Friday, May 29, 2020

The powerful presence of non-presence in "Out For Delivery" by Yuxin Gao, Lillyan Ling, Gus Boehling

"Out For Delivery is a 42 minute playable documentary shot with a 360-degree camera. The slice-of-life experience follows a food delivery courier in Beijing on January 23, 2020, the day before Lunar New Year, and the day Wuhan shut down due to COVID-19."
This is one of the few 360-movie experiences that really works.

In the past, I've criticized the VR empathy machine complex and its cynical use of Syrian refugees to sell VR kits, but Out For Delivery wisely sidesteps the VR ecosystem. Without the restrictions imposed by the head-mounted format, such as a stationary camera (a bumpy moving camera makes VR viewers sick) or impatience (VR demos demand constant engagement), the designer and filmmaker Yuxin Gao is free to focus on the actual subject at hand. The camera moves freely, cuts freely, lingers freely. The result is the most difficult aesthetic to achieve in art: honesty.

As we follow the driver get lost in a labyrinth of luxury shops and streets, we sort of get lost and disoriented with them too. Pedestrians try to help them / us figure out where to go. Bewildered elders stare as if they notice our gaze through the screen, but politely say nothing. This is already a stronger sense of humanity than what most self-proclaimed empathy machines achieve, but here I think the overall audience effect is more like Brechtian Verfremdungseffekt. The translation pop-ups feature small animated faces to convey the emotional undertone that's lost in the text -- but isn't it a little sad that these emoji are even necessary? Why is it so hard to understand how people live, even when we see their faces and hear their own words?

For most players, I imagine this documentary acts as a triple distancing: our temporal distance from January 2020, our geographic / linguistic distance from mainland China, as well as a middle class distance from working class food workers. Sure, we don't know much about China, but maybe we don't know much about America either. Like, I only know a handful of people who've worked as delivery drivers or gig economy workers, I'm part of the problem! This is, ironically, one of the most Asian emotions imaginable: a vague all-encompassing sense of shame.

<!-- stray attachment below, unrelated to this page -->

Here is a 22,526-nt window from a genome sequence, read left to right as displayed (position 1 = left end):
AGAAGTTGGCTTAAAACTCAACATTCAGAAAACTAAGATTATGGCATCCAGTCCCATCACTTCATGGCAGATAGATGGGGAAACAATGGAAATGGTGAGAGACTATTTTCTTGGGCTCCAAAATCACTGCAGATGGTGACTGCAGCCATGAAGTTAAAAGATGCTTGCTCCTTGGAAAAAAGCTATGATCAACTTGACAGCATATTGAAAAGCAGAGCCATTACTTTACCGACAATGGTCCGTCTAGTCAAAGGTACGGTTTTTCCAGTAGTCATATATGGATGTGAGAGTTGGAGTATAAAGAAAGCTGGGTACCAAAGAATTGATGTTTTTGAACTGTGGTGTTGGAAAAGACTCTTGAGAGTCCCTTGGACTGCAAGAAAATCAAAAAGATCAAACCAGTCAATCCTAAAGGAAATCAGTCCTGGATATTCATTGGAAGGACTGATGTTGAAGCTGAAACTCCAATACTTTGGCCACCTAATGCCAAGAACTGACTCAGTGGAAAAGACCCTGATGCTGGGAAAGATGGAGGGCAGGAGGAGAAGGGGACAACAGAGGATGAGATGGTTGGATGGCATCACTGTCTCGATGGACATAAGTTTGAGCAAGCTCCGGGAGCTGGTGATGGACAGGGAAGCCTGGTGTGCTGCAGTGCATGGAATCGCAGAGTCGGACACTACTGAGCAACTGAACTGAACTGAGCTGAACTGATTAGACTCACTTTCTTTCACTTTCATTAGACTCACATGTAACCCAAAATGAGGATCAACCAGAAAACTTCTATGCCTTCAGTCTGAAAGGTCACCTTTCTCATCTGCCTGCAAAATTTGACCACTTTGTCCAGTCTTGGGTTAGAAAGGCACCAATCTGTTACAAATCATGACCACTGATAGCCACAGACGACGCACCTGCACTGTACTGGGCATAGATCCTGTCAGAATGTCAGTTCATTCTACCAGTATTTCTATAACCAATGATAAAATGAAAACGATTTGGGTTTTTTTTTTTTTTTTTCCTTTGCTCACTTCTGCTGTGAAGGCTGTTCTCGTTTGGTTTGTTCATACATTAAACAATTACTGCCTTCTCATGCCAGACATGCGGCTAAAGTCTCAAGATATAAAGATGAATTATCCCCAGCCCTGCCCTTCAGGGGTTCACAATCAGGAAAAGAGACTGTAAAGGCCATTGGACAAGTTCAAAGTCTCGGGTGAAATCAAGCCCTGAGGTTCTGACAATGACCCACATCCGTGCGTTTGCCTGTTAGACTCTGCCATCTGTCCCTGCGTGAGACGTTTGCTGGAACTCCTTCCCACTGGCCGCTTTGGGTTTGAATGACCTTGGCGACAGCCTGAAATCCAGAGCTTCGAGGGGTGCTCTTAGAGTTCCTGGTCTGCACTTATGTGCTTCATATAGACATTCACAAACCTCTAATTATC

Let's teach the West how little they know about contemporary China... but, like, in a nice way? Forget the empathy machines, let's bring on the alienation machines.

I think it points to a gaping hole in existing theory on immersive media. Classic works like Janet Murray's Hamlet On The Holodeck, or the current UX orthodoxy among today's generation of XR practitioners, predict devastating consequences for immersive work that doesn't "hide the edges" and create "presence" so to speak. In games too, I've also criticized this idea of ludonarrative dissonance, that everything must cohere neatly and smoothly around the player's perspective. But all this "good taste" feels increasingly patronizing toward the post-post-modern media user who has learned to savor glitches and compression artifacts. Dissonance is immersive, empathetic, and pleasing in its own way. (In queer culture, we might call this "camp.")

Out For Delivery's sympathetic construction relies on its honesty about boundaries and limits. There's an important self-aware current of consent, where the workers speak to Yuxin on camera and joke about their international audience. There's no sleek narrator who neatly ties together all the meaning for us, because everything speaks for itself. No one pretends we're not there, but at the same time, no one pretends that our presence matters. Here, Yuxin herself has generously cited one of my blog posts as an inspiration: a short primer to Italian neorealism, and theories about how to apply those ideas to game design.

Yuxin transcends my simple ideas. There's some brilliant parts in Out For Delivery where we literally watch Yuxin the filmmaker disappear because the camera has literally left her behind. Yes our camera is still there, attached to the delivery bike, but is there still a film without a filmmaker, a game without a designer? We're there but not there, the modest presence / obliteration promised by a crowd. In the grand tradition of documentary, I think it also captures the world with a commitment to honesty, without contrivance or convenience. Everyone knows there's a fly on the wall, but we all go on living anyway.

(DISCLOSURE: Yuxin was, all too briefly, one of my students at NYU Game Center.)